Targeted Treatment for Kids, Teens and Families
St. Louis Behavioral Medicine Institute recognizes that mental health issues can affect people of all ages. We provide individualized, compassionate and evidence-based behavioral health treatment for preschool and school-aged children, adolescents, young adults and their families. Our clinicians specialize in child and teen mental health treatment. We consider all of your child’s needs (behavioral, emotional, spiritual) in our approach to providing the best of care.
St. Louis Behavioral Medicine Institute offers a variety of treatment options for children, adolescents, and their families to ensure a comprehensive treatment program is constructed for each unique individual. We offer family therapy, therapy for children and adolescents, behavioral training, and psychiatric and nutritional services to help set individuals on a path to healthier and happier home, work, and/or school lives. We seek to work collaboratively with families and community care providers.
Behavioral health issues we treat in children and adolescents include:
- Academic Problems and Stressors/Test Anxiety
- Adjustment to Life Changes
- Adoption (Reactive Attachment Issues)
- Attention-Deficit/Hyperactivity Disorder (ADHD)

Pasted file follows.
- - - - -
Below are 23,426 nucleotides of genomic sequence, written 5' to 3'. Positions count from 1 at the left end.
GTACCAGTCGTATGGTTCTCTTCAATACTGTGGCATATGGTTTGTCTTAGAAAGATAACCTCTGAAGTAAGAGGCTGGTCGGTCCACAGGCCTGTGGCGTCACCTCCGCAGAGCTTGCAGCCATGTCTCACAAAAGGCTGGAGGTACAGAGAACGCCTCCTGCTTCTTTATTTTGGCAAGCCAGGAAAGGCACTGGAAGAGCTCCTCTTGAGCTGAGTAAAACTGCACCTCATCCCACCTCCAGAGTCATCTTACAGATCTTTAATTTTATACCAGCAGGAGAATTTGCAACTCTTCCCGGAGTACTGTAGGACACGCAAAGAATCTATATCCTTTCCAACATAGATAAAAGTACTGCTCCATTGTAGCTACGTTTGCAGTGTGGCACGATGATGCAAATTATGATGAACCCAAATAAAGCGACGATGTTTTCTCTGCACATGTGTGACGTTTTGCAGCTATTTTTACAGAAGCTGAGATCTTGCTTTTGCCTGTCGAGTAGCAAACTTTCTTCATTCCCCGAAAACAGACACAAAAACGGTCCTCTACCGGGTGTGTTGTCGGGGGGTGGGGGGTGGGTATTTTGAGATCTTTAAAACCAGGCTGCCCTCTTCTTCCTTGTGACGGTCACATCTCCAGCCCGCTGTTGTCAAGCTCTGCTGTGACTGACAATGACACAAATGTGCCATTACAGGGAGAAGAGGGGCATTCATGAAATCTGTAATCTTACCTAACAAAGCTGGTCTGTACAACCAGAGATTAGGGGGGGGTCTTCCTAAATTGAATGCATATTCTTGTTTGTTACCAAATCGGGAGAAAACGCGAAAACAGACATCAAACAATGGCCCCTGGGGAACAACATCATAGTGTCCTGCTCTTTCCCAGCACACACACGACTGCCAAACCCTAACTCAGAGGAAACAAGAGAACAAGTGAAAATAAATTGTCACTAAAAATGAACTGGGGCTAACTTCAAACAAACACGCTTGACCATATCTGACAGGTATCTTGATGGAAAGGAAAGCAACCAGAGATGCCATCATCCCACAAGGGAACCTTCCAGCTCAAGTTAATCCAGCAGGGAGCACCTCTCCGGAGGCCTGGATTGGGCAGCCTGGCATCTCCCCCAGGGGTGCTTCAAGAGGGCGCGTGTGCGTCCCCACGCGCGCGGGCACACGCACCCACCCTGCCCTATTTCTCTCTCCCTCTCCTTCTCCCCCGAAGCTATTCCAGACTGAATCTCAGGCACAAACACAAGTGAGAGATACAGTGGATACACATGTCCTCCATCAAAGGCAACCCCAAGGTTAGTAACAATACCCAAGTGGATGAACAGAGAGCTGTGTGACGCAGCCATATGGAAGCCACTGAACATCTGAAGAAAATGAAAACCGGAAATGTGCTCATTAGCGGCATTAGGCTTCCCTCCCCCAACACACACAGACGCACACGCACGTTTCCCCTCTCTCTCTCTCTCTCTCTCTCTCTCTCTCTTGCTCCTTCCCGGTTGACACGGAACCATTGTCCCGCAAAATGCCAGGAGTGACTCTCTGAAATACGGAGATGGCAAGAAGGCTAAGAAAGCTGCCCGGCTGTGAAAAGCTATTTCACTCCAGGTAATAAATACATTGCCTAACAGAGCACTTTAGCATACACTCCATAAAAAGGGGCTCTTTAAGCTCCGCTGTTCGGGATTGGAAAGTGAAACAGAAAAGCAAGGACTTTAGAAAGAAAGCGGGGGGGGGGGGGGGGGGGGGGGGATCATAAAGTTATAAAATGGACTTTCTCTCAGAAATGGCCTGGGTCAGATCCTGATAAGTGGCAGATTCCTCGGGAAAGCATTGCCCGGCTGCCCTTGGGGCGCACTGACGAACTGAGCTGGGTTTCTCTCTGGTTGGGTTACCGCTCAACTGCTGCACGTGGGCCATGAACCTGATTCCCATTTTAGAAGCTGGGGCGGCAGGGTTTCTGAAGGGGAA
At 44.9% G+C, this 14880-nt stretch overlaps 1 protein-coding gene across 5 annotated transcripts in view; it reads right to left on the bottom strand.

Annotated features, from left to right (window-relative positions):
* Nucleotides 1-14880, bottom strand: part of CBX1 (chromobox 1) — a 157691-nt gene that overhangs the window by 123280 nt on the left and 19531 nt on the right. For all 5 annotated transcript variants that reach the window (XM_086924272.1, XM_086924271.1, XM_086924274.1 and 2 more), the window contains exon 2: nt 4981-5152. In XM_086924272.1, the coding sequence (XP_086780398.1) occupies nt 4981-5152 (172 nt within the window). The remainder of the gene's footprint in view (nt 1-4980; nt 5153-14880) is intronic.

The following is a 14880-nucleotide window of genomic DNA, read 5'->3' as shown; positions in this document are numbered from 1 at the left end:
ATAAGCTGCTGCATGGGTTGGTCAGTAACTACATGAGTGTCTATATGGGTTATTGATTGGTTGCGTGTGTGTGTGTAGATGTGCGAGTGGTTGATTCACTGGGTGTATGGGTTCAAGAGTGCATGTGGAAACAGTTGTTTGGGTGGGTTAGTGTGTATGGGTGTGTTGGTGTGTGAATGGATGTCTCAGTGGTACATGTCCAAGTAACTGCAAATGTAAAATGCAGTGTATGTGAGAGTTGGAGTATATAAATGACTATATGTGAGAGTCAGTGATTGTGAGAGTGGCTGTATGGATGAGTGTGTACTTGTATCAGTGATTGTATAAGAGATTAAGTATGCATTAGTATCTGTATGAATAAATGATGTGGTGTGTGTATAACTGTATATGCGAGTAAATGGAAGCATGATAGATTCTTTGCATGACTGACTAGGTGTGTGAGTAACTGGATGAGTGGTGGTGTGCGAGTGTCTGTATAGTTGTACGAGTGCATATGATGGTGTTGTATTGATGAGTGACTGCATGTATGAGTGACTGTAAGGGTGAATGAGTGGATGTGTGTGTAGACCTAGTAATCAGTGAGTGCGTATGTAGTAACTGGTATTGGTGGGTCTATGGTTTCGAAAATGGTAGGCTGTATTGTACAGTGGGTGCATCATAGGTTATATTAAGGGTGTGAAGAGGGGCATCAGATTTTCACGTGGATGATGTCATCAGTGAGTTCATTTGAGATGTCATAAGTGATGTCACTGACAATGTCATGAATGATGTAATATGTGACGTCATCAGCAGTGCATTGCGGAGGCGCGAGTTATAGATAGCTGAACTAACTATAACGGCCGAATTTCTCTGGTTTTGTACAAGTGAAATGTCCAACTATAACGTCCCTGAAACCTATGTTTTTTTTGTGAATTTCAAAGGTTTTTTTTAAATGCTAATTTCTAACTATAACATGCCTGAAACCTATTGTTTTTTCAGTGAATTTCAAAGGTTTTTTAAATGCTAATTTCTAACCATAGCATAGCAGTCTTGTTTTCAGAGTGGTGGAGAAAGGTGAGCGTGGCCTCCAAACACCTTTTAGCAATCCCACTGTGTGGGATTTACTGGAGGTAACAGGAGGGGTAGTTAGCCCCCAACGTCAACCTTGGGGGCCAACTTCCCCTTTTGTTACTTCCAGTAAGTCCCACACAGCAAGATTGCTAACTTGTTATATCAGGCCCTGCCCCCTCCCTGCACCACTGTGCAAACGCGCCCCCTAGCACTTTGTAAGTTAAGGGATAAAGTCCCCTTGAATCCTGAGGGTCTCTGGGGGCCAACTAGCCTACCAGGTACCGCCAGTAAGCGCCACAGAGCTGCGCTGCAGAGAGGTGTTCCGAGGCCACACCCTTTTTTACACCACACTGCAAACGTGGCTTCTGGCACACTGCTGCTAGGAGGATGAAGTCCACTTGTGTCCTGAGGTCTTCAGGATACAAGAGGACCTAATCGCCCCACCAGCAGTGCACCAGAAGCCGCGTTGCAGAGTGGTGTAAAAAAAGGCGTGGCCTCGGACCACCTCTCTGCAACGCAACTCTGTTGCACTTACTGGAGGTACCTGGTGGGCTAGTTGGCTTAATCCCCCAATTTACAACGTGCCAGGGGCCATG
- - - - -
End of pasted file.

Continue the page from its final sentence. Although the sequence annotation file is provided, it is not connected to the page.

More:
- Autism Spectrum Disorders (including Asperger’s)
- Behavior Problems (including Oppositional Defiant Disorder)
- Bipolar Disorder
- Anxiety Disorders (including Separation Anxiety, Social Anxiety, Selective Mutism and Phobias)
- Chronic Health/Medical Condition Adjustment
- Co-parenting Conflict/Divorce
- Diagnostic Evaluations (Autism, ADHD, Learning Disorders, Developmental Disorders, Anxiety, Mood)
- Eating Disorders
- Enuresis (wetting) / Encopresis (soiling)
- Family Conflict
- Impulse Control Conditions (including Tics and Trichotillomania)
- Mood Problems/Anger/Self-Harm
- Obsessive-Compulsive Disorder (OCD, including Intrusive/Unwanted Thoughts)
- Parenting Questions/Parent-Child Conflicts
- Peer Relationship/Social Skills Problems
- School Avoidance/Refusal
- Sleep Disorders and Bedtime Problems
- Stress-Related Conditions/Trauma Issues/PTSD
- Suicidal Thoughts and Behavior
- Teen Alcohol and Drug Use Disorders
Our Treatment Approach
We believe that the best treatment begins with a careful assessment of the needs and strengths of the person, as well as understanding their family and social environment. Our goal is to gain an appreciation for the unique characteristics of your child in order to design an individualized treatment approach. Often, treatment includes a well-balanced combination of several approaches.